A Most Anticipated Small Press Book of 2017: a poignant love story and dynamic political novel of a period in our history that resonates today
Peace Corps Volunteer Laura Jenson has a lot in common with Peter Franklin, a Fulbright Scholar, whom she meets in Guatemala City in 1963. Both of them are inspired by JFK’s call to action for a new foreign policy that would help the poor and promote democracy. What they find, however, is the reality of America’s one-dimensional Cold War policies that got us into Vietnam and radicalized a generation. They fall in love as Laura becomes involved in Guatemala’s nascent revolutionary movement.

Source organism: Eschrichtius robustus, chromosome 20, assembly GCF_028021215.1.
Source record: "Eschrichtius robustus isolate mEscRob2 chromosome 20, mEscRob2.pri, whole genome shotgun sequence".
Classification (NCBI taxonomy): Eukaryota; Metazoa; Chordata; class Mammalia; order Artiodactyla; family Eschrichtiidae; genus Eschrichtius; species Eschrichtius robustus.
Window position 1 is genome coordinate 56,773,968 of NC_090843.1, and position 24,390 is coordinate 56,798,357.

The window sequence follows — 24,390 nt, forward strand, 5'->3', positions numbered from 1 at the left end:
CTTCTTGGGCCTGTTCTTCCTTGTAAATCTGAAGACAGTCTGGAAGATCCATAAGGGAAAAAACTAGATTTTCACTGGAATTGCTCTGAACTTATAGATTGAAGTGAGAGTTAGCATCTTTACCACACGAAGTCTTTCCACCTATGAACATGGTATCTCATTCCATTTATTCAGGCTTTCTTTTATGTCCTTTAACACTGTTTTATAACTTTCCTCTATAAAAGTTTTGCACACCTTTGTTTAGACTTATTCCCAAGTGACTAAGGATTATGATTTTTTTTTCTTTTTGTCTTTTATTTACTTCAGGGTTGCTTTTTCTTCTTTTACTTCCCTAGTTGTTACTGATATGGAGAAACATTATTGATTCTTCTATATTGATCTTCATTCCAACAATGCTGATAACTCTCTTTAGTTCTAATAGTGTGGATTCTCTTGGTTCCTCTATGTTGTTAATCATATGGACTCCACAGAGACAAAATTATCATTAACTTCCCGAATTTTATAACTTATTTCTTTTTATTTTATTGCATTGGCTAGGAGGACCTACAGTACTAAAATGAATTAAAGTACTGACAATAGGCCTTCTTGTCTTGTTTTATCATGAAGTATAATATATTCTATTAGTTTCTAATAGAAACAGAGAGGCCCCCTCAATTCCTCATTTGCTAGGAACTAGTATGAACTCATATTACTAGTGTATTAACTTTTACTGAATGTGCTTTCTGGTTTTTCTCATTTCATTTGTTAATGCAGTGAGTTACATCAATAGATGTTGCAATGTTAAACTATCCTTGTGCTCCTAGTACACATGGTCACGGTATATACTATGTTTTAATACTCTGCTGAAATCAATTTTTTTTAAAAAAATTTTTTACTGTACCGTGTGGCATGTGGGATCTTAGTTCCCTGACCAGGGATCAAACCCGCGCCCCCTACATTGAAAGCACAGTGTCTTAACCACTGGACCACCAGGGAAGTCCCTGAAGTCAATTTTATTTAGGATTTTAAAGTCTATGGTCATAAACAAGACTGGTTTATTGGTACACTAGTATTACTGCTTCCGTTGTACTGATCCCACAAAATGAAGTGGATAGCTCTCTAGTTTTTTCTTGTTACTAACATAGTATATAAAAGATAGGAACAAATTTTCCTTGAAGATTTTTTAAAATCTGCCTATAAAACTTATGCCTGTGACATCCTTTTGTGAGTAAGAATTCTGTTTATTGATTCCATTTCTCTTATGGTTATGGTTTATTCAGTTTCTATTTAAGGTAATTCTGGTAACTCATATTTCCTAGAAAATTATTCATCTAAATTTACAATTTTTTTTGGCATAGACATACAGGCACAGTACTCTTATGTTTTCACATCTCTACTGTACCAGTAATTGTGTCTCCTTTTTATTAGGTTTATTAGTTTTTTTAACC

As the political situation in Guatemala erupts, Laura draws Peter into also supporting the revolutionary movement, and they begin working together clandestinely in the city and mountains. The tension builds as the government’s security forces close in on them and then trap them in a safe house.
Having lived in Guatemala City for 5 years in the mid to late 90's, I was excited about this book. Becoming more so when I saw the NYT book review advertisement and a few short reviews. Sadly the book feel way short on all levels. The picture the author tried to paint of Guatemala and it's fine people lacked depth , and really failed to capture the true Guatemalan culture, which needed to be highlighted in this story inorderto provide it with some kind of "girth". The story itself was simply skimming from the top of old news stories and the shock value the author provided towards the end was gratuitous. Fijase!